8. Public Law 107 - 56. http://www.gpo.gov/fdsys/pkg/PLAW-107publ56/content-detail.html.
9. Toglia, Thomas V. "How Does the Family Rights and Privacy Act Affect You?" Education Digest, October 2007: 61-65.
10. Baker, Thomas R. Ibid.
11. Guernsey, Lisa. "A Wealth of Data, and Nobody in Charge." Chronicle of Higher Education, 25 November 2008: 1.
12. Goldsmith, Diane. "Enhancing Learning Assessment Through e-Portfolios: A Collaborative Effort in Connecticut." New Directions for Student Services, 119 (2007): 31-42.
13. Jafari, Ali. "The "Sticky" ePortfolio System: Tackling Challenges and Identifying Attribute." EDUCAUSE Review, July/August 2004: 38-49. Retrieved 18 Sept. 2009 http://www.educause.edu/EDUCAUSE+Review/EDUCAUSEReviewMagazineVolume39/TheStickyePortfolioSystemTackl/157912.
14. "Department of Education Clarifies Access to Theses." ALA Washington Office Newsline, 8 Sept 1993. Retrieved 6 Aug. 2009 http://serials.infomotions.com/alawon/alawon-v2n37.txt.
15. Jaschik, Scott. "Education Department Backs Off Statement that Colleges Need Permission to Keep Student Theses in Libraries." Chronicle of Higher Education, 15 Sept. 1993: 32.
16. Henderson, Carol C. Ibid.
17. Chute, Tamar G., and Ellen D. Swain. "Navigating Ambiguous Waters: Providing Access to Student Records in the University Archives." American Archivist, Fall/Winter 2004: 212-233. Retrieved 20 Sept. 2009 http://archivists.metapress.com/content/v418724687421m15/fulltext.pdf.
18. Mundle, Todd M., Simon Fraser University. David Palmer, University of Hong Kong. Emails to Gail McMillan. 12 Dec. 2005.
19. Henderson, Carol C. "Department of Education Clarifies Access to Theses." College and Research Libraries News, 54.9: 527.
20. Fox, Edward A., John L Eaton, Gail McMillan, Neill A. Kipp, Paul Mather, Tim McGonigle, William Schweiker and Brian DeVane. "Networked Digital Library of Theses and Dissertations: An International Effort Unlocking University Resources." D-Lib Magazine. Sept 1997. Retrieved 21 Sept. 2009 doi:10.1045/september97-fox.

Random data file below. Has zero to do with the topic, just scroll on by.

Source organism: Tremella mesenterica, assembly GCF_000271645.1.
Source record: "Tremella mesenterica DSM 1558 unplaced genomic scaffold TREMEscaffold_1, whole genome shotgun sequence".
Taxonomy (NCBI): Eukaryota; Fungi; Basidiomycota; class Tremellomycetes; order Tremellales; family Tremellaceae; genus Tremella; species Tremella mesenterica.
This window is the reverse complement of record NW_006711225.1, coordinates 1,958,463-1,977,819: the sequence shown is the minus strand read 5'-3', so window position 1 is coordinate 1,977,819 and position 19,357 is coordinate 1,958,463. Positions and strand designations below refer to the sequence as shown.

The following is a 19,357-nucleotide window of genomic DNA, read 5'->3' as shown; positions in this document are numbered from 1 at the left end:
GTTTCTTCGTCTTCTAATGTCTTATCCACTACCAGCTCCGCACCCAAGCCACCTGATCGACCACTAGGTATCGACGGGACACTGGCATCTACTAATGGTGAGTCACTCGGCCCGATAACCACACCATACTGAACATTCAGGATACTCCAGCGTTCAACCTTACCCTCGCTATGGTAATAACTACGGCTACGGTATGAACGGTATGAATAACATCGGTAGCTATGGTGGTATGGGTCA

21. "Copyright and Availability Form." 2009. Thesis Office, Texas A&M University. Retrieved 18 Sept 2009 http://thesis.tamu.edu/files/copyright_availability_form.pdf.
22. "Electronic Theses and Dissertations (ETD) Release Form." Mar. 2008. University of Kansas. Retrieved 18 Sept 2009 http://www.graduate.ku.edu/-downloads/04-d6_KU_ETD_release.pdf.
23. FERPA and Scholars Bank. 26 Aug. 2006. University of Oregon Libraries, University of Oregon. Retrieved 20 Sept 2009 http://libweb.uoregon.edu/catdept/irg/SB_ferpaRev.html.
24. Student Privacy Law (FERPA). 01 Aug. 2008. Office of Legal Affairs, North Carolina State University. Retrieved 20 Sept 2009 http://www.ncsu.edu/legal/legal_topics/student_privacy.php.
27. The dearth of information extends to the Journal of College and University Law, 1992-2005, Library Trends, and the Journal of Academic Librarianship.
28. Rainsberger, Richard, "FERPA in the Digital Age: What You Need to Know." ECURE 2001: Preservation and Access for Electronic College and University Records. Mesa, Arizona. 12 Oct. 2001. Retrieved 20 Sept 2009 http://www.asu.edu/ecure/2001/ppt/rainsberger.ppt.